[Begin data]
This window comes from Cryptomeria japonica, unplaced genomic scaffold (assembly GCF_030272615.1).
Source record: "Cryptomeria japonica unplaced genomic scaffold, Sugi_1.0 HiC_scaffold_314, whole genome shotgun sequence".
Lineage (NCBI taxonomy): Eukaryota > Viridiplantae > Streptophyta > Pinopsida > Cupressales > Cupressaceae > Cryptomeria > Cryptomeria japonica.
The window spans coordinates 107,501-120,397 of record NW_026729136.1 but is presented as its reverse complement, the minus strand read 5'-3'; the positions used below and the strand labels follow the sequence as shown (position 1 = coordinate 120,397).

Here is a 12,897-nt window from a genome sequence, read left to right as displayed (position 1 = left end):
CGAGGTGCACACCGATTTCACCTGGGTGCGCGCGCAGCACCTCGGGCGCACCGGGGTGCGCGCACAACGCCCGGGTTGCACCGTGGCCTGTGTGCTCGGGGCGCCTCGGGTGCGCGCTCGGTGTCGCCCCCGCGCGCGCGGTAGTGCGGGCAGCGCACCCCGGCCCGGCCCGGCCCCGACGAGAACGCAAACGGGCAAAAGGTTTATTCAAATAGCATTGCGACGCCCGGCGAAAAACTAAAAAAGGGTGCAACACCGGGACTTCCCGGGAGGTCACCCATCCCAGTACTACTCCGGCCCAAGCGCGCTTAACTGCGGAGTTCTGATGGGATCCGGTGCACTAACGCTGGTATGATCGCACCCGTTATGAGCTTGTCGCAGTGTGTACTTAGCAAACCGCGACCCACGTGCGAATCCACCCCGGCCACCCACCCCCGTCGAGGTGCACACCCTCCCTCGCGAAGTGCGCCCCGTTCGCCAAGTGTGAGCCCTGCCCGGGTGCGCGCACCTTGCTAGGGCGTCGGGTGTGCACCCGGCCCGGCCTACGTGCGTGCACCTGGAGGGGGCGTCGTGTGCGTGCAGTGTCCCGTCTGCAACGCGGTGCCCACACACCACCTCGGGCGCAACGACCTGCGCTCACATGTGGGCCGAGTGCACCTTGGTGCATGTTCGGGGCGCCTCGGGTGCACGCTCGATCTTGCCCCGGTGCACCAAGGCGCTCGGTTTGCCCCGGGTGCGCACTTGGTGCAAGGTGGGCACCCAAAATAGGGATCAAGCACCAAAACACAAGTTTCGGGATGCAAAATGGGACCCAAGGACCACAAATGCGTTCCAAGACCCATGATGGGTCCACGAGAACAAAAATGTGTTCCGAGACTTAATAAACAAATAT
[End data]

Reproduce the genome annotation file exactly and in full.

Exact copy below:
This window comes from Cryptomeria japonica, unplaced genomic scaffold (assembly GCF_030272615.1).
Source record: "Cryptomeria japonica unplaced genomic scaffold, Sugi_1.0 HiC_scaffold_314, whole genome shotgun sequence".
Lineage (NCBI taxonomy): Eukaryota > Viridiplantae > Streptophyta > Pinopsida > Cupressales > Cupressaceae > Cryptomeria > Cryptomeria japonica.
The window spans coordinates 107,501-120,397 of record NW_026729136.1 but is presented as its reverse complement, the minus strand read 5'-3'; the positions used below and the strand labels follow the sequence as shown (position 1 = coordinate 120,397).

Here is a 12,897-nt window from a genome sequence, read left to right as displayed (position 1 = left end):
CGAGGTGCACACCGATTTCACCTGGGTGCGCGCGCAGCACCTCGGGCGCACCGGGGTGCGCGCACAACGCCCGGGTTGCACCGTGGCCTGTGTGCTCGGGGCGCCTCGGGTGCGCGCTCGGTGTCGCCCCCGCGCGCGCGGTAGTGCGGGCAGCGCACCCCGGCCCGGCCCGGCCCCGACGAGAACGCAAACGGGCAAAAGGTTTATTCAAATAGCATTGCGACGCCCGGCGAAAAACTAAAAAAGGGTGCAACACCGGGACTTCCCGGGAGGTCACCCATCCCAGTACTACTCCGGCCCAAGCGCGCTTAACTGCGGAGTTCTGATGGGATCCGGTGCACTAACGCTGGTATGATCGCACCCGTTATGAGCTTGTCGCAGTGTGTACTTAGCAAACCGCGACCCACGTGCGAATCCACCCCGGCCACCCACCCCCGTCGAGGTGCACACCCTCCCTCGCGAAGTGCGCCCCGTTCGCCAAGTGTGAGCCCTGCCCGGGTGCGCGCACCTTGCTAGGGCGTCGGGTGTGCACCCGGCCCGGCCTACGTGCGTGCACCTGGAGGGGGCGTCGTGTGCGTGCAGTGTCCCGTCTGCAACGCGGTGCCCACACACCACCTCGGGCGCAACGACCTGCGCTCACATGTGGGCCGAGTGCACCTTGGTGCATGTTCGGGGCGCCTCGGGTGCACGCTCGATCTTGCCCCGGTGCACCAAGGCGCTCGGTTTGCCCCGGGTGCGCACTTGGTGCAAGGTGGGCACCCAAAATAGGGATCAAGCACCAAAACACAAGTTTCGGGATGCAAAATGGGACCCAAGGACCACAAATGCGTTCCAAGACCCATGATGGGTCCACGAGAACAAAAATGTGTTCCGAGACTTAATAAACAAATAT